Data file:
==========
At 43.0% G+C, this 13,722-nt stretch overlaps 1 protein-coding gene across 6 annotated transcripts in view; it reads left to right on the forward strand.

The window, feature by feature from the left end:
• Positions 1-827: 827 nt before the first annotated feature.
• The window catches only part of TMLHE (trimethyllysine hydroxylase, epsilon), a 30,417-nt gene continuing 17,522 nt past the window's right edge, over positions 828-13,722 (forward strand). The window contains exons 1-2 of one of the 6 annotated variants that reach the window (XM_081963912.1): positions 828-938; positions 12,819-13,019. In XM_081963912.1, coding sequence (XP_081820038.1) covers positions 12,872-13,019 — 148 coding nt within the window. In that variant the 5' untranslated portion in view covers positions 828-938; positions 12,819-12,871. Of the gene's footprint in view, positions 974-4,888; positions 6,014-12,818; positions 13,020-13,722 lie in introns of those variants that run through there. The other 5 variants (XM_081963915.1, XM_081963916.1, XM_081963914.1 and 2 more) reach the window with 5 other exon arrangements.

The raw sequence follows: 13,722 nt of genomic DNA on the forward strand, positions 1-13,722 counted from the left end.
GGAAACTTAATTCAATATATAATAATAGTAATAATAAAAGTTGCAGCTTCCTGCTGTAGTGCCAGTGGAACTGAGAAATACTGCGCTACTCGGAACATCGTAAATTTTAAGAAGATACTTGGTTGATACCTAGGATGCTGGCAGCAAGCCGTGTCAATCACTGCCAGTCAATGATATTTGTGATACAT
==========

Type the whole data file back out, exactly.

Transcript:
At 43.0% G+C, this 13,722-nt stretch overlaps 1 protein-coding gene across 6 annotated transcripts in view; it reads left to right on the forward strand.

The window, feature by feature from the left end:
• Positions 1-827: 827 nt before the first annotated feature.
• The window catches only part of TMLHE (trimethyllysine hydroxylase, epsilon), a 30,417-nt gene continuing 17,522 nt past the window's right edge, over positions 828-13,722 (forward strand). The window contains exons 1-2 of one of the 6 annotated variants that reach the window (XM_081963912.1): positions 828-938; positions 12,819-13,019. In XM_081963912.1, coding sequence (XP_081820038.1) covers positions 12,872-13,019 — 148 coding nt within the window. In that variant the 5' untranslated portion in view covers positions 828-938; positions 12,819-12,871. Of the gene's footprint in view, positions 974-4,888; positions 6,014-12,818; positions 13,020-13,722 lie in introns of those variants that run through there. The other 5 variants (XM_081963915.1, XM_081963916.1, XM_081963914.1 and 2 more) reach the window with 5 other exon arrangements.

The raw sequence follows: 13,722 nt of genomic DNA on the forward strand, positions 1-13,722 counted from the left end.
GGAAACTTAATTCAATATATAATAATAGTAATAATAAAAGTTGCAGCTTCCTGCTGTAGTGCCAGTGGAACTGAGAAATACTGCGCTACTCGGAACATCGTAAATTTTAAGAAGATACTTGGTTGATACCTAGGATGCTGGCAGCAAGCCGTGTCAATCACTGCCAGTCAATGATATTTGTGATACAT